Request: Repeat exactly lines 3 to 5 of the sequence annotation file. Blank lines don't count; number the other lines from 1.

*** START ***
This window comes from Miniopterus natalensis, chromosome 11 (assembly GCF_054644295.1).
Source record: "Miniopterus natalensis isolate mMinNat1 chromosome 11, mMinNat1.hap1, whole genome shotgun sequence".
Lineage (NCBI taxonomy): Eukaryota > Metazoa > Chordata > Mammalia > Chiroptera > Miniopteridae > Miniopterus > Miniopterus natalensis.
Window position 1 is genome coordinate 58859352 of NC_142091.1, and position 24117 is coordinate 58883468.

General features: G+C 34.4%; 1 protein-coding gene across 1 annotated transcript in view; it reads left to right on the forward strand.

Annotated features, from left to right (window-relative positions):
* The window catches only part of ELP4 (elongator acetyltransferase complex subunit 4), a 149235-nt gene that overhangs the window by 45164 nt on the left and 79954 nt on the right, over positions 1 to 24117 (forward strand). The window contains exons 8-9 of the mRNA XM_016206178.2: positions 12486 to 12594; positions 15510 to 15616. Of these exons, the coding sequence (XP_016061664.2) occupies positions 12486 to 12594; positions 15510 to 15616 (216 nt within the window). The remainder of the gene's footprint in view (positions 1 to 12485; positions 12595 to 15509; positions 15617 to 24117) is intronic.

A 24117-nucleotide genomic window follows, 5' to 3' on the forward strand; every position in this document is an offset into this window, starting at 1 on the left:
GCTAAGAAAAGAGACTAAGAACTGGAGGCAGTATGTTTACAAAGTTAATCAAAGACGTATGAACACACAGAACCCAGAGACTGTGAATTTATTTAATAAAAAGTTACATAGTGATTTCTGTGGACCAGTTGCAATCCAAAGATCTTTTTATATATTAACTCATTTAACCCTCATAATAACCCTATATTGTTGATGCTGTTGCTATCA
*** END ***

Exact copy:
Lineage (NCBI taxonomy): Eukaryota > Metazoa > Chordata > Mammalia > Chiroptera > Miniopteridae > Miniopterus > Miniopterus natalensis.
Window position 1 is genome coordinate 58859352 of NC_142091.1, and position 24117 is coordinate 58883468.

General features: G+C 34.4%; 1 protein-coding gene across 1 annotated transcript in view; it reads left to right on the forward strand.